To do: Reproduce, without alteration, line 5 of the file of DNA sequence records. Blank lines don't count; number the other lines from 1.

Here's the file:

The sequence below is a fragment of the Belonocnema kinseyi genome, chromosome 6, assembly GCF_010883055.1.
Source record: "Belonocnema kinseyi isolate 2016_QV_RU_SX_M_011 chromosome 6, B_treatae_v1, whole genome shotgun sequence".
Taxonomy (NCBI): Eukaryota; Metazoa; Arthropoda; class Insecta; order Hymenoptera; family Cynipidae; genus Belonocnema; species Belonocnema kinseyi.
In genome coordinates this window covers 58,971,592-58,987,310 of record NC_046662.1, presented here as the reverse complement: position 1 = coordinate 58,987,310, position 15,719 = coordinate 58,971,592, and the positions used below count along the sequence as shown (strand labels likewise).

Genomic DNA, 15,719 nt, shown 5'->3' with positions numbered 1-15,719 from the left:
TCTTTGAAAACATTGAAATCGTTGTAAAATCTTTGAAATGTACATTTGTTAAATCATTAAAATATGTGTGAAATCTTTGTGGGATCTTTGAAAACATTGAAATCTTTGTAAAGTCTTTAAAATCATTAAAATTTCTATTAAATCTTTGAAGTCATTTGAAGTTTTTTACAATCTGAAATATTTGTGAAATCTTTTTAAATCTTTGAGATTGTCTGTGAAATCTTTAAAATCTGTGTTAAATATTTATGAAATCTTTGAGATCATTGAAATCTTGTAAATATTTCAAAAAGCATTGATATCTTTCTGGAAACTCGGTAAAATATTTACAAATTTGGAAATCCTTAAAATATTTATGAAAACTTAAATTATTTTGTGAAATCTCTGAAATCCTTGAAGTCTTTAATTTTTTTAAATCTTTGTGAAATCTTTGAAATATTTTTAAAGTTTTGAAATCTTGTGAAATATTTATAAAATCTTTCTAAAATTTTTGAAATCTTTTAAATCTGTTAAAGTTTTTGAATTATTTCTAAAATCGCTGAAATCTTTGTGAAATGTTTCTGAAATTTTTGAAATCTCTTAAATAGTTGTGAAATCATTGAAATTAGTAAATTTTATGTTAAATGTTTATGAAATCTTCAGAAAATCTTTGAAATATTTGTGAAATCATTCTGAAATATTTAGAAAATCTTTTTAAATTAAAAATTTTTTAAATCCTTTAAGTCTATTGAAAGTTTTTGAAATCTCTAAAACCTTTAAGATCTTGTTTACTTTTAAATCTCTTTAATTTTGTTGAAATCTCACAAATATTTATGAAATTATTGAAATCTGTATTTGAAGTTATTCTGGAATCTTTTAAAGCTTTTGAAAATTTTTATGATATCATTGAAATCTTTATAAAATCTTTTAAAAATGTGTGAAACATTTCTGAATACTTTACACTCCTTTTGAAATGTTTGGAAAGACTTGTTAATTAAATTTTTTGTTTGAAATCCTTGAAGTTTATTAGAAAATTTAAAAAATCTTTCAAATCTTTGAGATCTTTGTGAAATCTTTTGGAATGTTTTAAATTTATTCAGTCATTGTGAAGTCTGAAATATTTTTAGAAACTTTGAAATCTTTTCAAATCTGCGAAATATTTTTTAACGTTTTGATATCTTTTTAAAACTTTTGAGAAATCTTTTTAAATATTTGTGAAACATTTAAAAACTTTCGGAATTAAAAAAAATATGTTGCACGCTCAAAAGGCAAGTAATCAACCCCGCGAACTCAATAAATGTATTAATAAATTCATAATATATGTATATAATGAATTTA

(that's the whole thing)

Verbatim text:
Genomic DNA, 15,719 nt, shown 5'->3' with positions numbered 1-15,719 from the left: